The school year may be winding down, and we may all be now familiar with socially distanced everything — including veterinary school lectures by our team! — but we’re still featuring veterinary students here on the blog.
Chosen by Nationwide field veterinarian Dr. Tonya Sparks, today we’re featuring Dana Haimovitz, a member of the 2022 class at the University of Florida College of Veterinary Medicine.
Will you please share something unexpected you discovered on your path into veterinary medicine?
I discovered the importance of slowing down and checking in. I used to believe the only path to success is hard work and determination. What I’ve found throughout my time in veterinary school is there’s so much more to success.
We have a tendency as a profession to give everything we have to our passions. However, we must take the time to check in on ourselves and be present. By giving ourselves a little self-compassion every once in a while, we will have more space to give compassion to our patients and clients.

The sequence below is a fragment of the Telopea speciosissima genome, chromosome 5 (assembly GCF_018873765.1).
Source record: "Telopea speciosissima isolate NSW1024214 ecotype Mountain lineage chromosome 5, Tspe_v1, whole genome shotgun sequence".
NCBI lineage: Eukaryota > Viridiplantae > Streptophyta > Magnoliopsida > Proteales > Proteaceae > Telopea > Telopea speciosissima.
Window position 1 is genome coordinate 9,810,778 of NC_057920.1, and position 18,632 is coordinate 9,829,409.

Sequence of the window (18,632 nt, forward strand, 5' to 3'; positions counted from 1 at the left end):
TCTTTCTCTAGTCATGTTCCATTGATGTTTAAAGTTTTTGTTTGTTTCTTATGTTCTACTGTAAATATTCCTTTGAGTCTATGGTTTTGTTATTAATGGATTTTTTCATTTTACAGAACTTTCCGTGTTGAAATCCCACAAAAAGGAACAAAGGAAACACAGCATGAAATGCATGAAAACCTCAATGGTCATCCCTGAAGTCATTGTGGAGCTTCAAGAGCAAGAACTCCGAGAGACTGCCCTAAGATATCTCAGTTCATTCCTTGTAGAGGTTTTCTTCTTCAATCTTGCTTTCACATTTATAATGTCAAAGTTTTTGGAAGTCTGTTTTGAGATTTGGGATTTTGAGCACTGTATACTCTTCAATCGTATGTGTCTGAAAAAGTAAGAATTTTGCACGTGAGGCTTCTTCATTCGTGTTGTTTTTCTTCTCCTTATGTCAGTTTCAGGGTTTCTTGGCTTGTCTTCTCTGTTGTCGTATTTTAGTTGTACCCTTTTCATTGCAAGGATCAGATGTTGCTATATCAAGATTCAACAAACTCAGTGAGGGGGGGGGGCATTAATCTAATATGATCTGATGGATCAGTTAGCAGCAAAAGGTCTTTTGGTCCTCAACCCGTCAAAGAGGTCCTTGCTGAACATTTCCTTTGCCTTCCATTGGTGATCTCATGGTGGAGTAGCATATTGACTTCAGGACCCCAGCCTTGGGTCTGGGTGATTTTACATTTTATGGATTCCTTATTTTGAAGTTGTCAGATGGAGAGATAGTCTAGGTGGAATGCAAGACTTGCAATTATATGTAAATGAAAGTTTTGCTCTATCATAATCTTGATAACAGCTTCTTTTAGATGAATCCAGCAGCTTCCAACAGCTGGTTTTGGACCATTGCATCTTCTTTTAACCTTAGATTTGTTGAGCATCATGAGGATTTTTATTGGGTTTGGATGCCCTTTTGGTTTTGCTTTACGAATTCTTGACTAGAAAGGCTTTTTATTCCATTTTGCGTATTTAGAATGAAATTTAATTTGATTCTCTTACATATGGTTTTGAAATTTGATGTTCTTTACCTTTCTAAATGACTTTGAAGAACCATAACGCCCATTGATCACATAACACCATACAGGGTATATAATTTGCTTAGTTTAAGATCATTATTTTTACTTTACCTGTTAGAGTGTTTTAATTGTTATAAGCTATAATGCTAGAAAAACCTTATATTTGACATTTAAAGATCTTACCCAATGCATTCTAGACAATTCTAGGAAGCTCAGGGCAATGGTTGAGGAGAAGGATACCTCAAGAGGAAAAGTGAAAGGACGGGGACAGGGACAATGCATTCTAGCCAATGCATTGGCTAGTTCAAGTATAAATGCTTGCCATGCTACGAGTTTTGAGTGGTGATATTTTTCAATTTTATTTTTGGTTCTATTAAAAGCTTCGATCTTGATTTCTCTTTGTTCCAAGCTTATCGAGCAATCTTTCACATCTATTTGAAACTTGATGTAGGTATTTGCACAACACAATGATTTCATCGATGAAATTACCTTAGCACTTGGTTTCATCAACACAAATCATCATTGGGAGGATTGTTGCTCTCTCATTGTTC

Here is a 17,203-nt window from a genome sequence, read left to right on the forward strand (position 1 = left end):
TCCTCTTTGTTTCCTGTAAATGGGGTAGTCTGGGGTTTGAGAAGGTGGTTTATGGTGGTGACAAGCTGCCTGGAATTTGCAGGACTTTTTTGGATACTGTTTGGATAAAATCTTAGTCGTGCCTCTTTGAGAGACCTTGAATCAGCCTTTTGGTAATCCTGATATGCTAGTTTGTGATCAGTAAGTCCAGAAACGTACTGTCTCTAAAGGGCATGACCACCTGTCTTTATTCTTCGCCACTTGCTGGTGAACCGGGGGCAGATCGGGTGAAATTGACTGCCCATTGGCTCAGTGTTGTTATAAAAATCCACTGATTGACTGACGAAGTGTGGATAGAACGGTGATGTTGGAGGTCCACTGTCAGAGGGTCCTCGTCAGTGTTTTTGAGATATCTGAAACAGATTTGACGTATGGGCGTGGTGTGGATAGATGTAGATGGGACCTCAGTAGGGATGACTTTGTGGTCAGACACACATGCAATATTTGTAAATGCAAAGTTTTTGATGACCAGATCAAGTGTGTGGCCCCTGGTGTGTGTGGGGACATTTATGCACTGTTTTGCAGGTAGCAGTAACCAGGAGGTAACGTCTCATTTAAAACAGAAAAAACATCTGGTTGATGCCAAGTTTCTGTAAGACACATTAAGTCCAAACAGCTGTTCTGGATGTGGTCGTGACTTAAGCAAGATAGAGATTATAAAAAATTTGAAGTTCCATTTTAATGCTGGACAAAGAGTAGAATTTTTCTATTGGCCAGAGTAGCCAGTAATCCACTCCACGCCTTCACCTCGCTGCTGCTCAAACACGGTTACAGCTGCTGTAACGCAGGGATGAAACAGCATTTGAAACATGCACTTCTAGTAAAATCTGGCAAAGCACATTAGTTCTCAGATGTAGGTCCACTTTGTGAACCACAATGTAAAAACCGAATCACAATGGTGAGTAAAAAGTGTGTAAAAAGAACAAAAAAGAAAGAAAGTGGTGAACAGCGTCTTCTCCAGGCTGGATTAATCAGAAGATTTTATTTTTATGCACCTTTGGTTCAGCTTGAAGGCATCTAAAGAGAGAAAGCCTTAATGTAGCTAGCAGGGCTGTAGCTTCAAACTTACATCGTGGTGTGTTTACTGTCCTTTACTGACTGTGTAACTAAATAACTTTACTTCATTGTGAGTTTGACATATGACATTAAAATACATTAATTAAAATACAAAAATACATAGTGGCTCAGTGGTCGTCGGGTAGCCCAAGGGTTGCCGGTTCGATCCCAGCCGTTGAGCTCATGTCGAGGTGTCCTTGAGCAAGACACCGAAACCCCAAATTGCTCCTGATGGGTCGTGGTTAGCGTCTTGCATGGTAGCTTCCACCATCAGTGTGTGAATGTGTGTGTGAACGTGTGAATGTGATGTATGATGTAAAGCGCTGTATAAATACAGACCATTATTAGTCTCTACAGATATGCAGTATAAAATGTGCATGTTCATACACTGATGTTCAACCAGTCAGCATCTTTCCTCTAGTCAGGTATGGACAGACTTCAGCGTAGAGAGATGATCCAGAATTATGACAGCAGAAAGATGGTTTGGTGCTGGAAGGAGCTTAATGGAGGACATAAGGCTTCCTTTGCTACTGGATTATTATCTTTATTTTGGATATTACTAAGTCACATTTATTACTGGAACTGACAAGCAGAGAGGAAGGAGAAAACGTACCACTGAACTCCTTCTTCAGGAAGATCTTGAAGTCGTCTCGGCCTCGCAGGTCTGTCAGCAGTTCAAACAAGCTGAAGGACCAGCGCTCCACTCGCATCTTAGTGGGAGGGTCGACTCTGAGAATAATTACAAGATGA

We can predict some of the future of veterinary medicine by looking at the past. Veterinary medicine seems to follow trends in human medicine. For this reason, I want to prepare for a future where pets are insured, and owners are more willing to seek out treatment options.
I am hoping to gain a certificate in animal acupuncture and learn more about integrative medicine while I’m in school. By doing this, I can provide my future clients more options and provide better personalized care.
Looking for the silver lining, what is one positive thing you think our profession can take from the COVID-19 pandemic?
We’ve learned a lot as a profession and a society through this pandemic. I think one good thing that came out of it is showing how we can adapt and teach in new ways. The online learning environment presented benefits and challenges that we were all ultimately able to work with.
I personally feel as if the more adaptive learning environment has been more realistic in regards to the challenges we’ll face in the real world.
Thank you, Dana and Dr. Sparks!